“I felt like the distance between BTS and me has narrowed,” said YouTuber hamonthly, explaining what the use of International Sign (IS) in the choreography for BTS’s “Permission to Dance” means to her. hamonthly, who identifies as deaf and uploads content to her eponymous YouTube channel related to her life and hearing loss, posted a reaction video to “Permission to Dance” in July, the reason being that the choreography for the music video, as is widely known, features three signs from IS: those for fun, dance and peace. According to Son Sung Deuk, leader of the BIGHIT MUSIC performance directing team, the IS featured in the choreography was “planned with the intention to have a performance that everyone can follow without difficulty—the result of expanding the scope of ‘everyone’ to be as wide as possible.”


“From the standpoint of a sign language user, sign language is their first language,” hamonthly said, explaining how IS made narrowing that gap possible. For sign language users, she said, “Korean is essentially a foreign language,” so it’s similar to the way we welcome meeting a user of the same language in a different country. As hamonthly said, for deaf people, sign language is their first language. According to the Korean Sign Language Act, passed in 2016, KSL is an official language with equal standing to Korean. The two languages have their own unique grammar systems and use different word orders. IS, meanwhile, presents a means for deaf people who use sign languages from different countries to communicate with one another and, because there’s no firmly established system like there is with KSL or American Sign Language, it’s subject to change depending on the region and its users; as such, its exact definition remains up for debate. This meant that “there were difficulties because International Sign isn’t officially regulated,” Son explained, adding that they “ran reviews focusing on whether the meaning was being accurately conveyed to deaf individuals.”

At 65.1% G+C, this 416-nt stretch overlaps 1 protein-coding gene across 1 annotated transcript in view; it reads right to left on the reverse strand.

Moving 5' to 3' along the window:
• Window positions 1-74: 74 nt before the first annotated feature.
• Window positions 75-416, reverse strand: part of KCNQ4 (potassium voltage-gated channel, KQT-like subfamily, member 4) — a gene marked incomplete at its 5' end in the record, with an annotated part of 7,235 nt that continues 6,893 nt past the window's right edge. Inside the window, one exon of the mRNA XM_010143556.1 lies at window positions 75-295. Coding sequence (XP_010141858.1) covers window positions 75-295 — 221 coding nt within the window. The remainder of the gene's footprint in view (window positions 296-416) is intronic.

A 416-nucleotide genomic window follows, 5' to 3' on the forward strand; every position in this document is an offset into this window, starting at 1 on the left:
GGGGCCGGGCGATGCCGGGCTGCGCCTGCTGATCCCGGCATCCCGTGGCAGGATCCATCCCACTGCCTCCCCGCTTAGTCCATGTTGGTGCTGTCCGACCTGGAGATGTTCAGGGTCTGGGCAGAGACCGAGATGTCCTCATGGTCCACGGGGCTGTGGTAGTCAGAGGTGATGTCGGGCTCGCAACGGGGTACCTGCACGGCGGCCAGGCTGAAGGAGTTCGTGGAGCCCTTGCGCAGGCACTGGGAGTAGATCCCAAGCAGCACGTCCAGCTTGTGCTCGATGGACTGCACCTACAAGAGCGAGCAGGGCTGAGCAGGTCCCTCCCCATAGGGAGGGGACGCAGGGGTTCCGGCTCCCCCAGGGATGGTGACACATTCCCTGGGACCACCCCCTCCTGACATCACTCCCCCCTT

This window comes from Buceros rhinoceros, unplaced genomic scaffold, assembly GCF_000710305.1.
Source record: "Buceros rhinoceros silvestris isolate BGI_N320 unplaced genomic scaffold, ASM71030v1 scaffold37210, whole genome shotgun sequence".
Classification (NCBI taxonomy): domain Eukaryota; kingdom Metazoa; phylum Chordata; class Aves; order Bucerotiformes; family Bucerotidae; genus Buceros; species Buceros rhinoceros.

Everyone thinks  and establishes their identity through language. Unlike people who can hear, deaf people must “see” their language, and therefore sign language is a part of who they are. According to Jung Heechan, executive director of the Korea Association of the Deaf, “International Sign is created through signs that have a compatible meaning with each other.” He called the communication that its users generate between themselves the core of IS, adding, “Deaf culture possesses its own unique identity and thoughts.” hamonthly feels likewise: “Korean Sign Language gave me an answer to the question, ‘Who am I?’ ” She pointed out how it’s a positive development that sign language was incorporated into the “da na na na” part of “Permission to Dance” since KSL is its own language and not a substitute for Korean. It was something she could enjoy that wasn’t directly bound to the music because “sounds and beats are important in music, but they’re not something I need.” She also emphasized how adapting or copying the lyrics, which were composed specifically for the music, into sign language directly would change the sign language or the original meaning of sign language.

Jung said he came to “know that people became interested in sign language” after IS made an appearance in “Permission to Dance.” For hamonthly, she’s “happy for the interest in International Sign,” but at the same time she stressed the importance for it to be an opportunity to “extend” that interest “to deaf people’s lives.” In other words, the wider public also needs to think about how deaf and other disabled people can enjoy things like concerts, meetings with fans, live streams and more without barriers to accessibility. She pointed to the process deaf people go through to attend a show as an illustrative example of such barriers: After buying a ticket, “you have to make a call to the relevant department to see if it’s possible to receive sign language interpretation, text message interpretation or shorthand, but if a deaf person needs to make a call,” they have to “use a telecommunication relay service.” Even once connected, they sometimes receive rude responses, such as immediately having their request for an interpreter turned down. When that happens, they may even fight for their rights by sending documents through an organization. hamonthly said there are many deaf people “who feel worn down but won’t give up on trying to see someone they like.”